The Animal Protection Act, 1999 is the Saskatchewan law that protects animals from abuse and distress. It is available online here.
The Act says that:
An animal is in distress if it is:
A list of “Codes of Practice” that describe acceptable care standards for animals can be found in the Animal Protection Act Regulations here.
If a person is convicted under this Act, the possible penalties are:
The two main types of animal cruelty are neglect and deliberate physical abuse. Most complaints that we investigate deal with some form of neglect, which may or may not be deliberate.
Signs of neglect can include:
• Very thin animals
• Animals without access to proper food, water or shelter
• Injuries or illnesses that are not treated
• Matted coats, overgrown hooves, unsanitary conditions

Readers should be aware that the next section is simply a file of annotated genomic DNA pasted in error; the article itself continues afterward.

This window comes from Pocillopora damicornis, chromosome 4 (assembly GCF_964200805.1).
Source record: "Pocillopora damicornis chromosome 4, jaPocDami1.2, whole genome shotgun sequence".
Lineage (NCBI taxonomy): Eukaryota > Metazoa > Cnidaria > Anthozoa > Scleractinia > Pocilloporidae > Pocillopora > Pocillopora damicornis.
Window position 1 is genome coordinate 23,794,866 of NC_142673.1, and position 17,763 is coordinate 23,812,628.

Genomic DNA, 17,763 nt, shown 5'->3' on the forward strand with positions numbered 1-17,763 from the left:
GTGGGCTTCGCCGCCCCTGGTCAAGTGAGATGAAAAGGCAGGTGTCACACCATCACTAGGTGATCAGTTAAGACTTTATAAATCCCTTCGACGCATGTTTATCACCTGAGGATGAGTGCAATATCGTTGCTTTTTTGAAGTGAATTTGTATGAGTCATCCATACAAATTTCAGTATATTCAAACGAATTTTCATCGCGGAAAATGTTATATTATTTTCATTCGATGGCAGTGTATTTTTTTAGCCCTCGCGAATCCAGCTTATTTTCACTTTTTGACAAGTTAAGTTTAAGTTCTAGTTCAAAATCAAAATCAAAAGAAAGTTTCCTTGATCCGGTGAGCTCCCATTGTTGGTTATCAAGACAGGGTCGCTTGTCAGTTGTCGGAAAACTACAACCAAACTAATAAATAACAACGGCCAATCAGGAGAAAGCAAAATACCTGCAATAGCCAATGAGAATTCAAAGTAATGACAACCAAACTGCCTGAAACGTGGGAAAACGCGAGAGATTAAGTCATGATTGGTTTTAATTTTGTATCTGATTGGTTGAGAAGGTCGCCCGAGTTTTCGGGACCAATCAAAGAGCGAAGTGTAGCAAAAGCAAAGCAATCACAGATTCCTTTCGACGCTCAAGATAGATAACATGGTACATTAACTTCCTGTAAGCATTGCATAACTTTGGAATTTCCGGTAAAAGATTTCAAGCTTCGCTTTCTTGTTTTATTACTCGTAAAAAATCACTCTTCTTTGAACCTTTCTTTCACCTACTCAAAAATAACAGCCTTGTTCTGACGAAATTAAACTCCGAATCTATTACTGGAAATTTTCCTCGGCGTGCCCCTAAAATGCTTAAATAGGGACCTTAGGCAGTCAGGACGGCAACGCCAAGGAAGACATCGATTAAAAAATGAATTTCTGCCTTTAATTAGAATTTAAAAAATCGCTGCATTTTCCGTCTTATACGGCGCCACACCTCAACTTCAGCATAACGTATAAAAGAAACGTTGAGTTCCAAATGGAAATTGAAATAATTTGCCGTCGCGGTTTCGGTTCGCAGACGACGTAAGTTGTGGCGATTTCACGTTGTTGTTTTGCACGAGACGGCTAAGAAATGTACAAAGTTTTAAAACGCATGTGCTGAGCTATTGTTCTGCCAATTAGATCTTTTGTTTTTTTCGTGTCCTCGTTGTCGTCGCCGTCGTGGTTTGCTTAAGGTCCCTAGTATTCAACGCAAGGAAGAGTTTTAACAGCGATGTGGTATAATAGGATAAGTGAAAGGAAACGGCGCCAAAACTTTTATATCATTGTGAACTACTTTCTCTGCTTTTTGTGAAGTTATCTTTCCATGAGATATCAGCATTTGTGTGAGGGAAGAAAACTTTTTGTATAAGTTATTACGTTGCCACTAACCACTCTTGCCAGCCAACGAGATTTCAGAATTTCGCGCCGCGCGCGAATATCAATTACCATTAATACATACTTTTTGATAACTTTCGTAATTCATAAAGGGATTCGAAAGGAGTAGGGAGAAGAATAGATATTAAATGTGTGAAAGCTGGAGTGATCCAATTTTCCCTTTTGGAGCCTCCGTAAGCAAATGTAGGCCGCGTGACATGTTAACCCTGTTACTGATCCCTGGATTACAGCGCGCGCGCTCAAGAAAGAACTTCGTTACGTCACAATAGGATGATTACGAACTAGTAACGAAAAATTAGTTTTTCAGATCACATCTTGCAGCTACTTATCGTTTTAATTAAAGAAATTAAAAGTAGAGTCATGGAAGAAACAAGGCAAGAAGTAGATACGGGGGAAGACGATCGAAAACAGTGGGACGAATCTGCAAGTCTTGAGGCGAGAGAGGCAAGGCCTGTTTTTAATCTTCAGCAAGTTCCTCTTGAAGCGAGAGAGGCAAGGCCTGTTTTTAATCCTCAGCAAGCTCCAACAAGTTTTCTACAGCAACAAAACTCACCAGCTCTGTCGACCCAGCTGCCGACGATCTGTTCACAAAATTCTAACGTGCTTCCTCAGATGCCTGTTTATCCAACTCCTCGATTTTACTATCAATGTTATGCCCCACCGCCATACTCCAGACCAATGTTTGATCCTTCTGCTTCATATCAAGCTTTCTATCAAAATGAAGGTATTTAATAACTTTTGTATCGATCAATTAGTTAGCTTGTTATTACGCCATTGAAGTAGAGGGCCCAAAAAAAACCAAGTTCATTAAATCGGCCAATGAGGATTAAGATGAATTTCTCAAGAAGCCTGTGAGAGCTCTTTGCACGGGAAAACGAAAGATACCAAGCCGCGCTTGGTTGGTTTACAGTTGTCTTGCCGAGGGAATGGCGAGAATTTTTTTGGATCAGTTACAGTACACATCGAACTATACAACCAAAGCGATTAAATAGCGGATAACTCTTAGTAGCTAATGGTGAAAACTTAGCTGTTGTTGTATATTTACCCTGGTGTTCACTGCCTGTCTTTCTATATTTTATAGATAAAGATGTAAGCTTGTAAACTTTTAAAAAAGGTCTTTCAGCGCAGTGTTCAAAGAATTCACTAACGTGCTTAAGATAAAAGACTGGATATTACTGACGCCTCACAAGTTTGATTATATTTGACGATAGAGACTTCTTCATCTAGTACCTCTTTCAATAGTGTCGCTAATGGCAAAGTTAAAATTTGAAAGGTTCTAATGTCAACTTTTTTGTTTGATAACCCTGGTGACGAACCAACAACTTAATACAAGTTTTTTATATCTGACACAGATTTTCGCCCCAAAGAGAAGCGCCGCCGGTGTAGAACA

• Deliberately abandoned animals
We encourage people to make a complaint about potentially neglected animals as soon they become concerned, rather than waiting for animals to become critically thin or for the situation to become an emergency.
Physical abuse can be more difficult to see, and to prove. Unusual or re-occurring injuries can be a sign of abuse, but most often these types of complaints come from someone who has seen an animal being hit, thrown, or otherwise deliberately hurt.
Several sections of Canada’s Criminal Code apply to animal cruelty – see the links on the right. This is federal law that applies across the country, and a Criminal Code conviction leads to a criminal record with all of its consequences.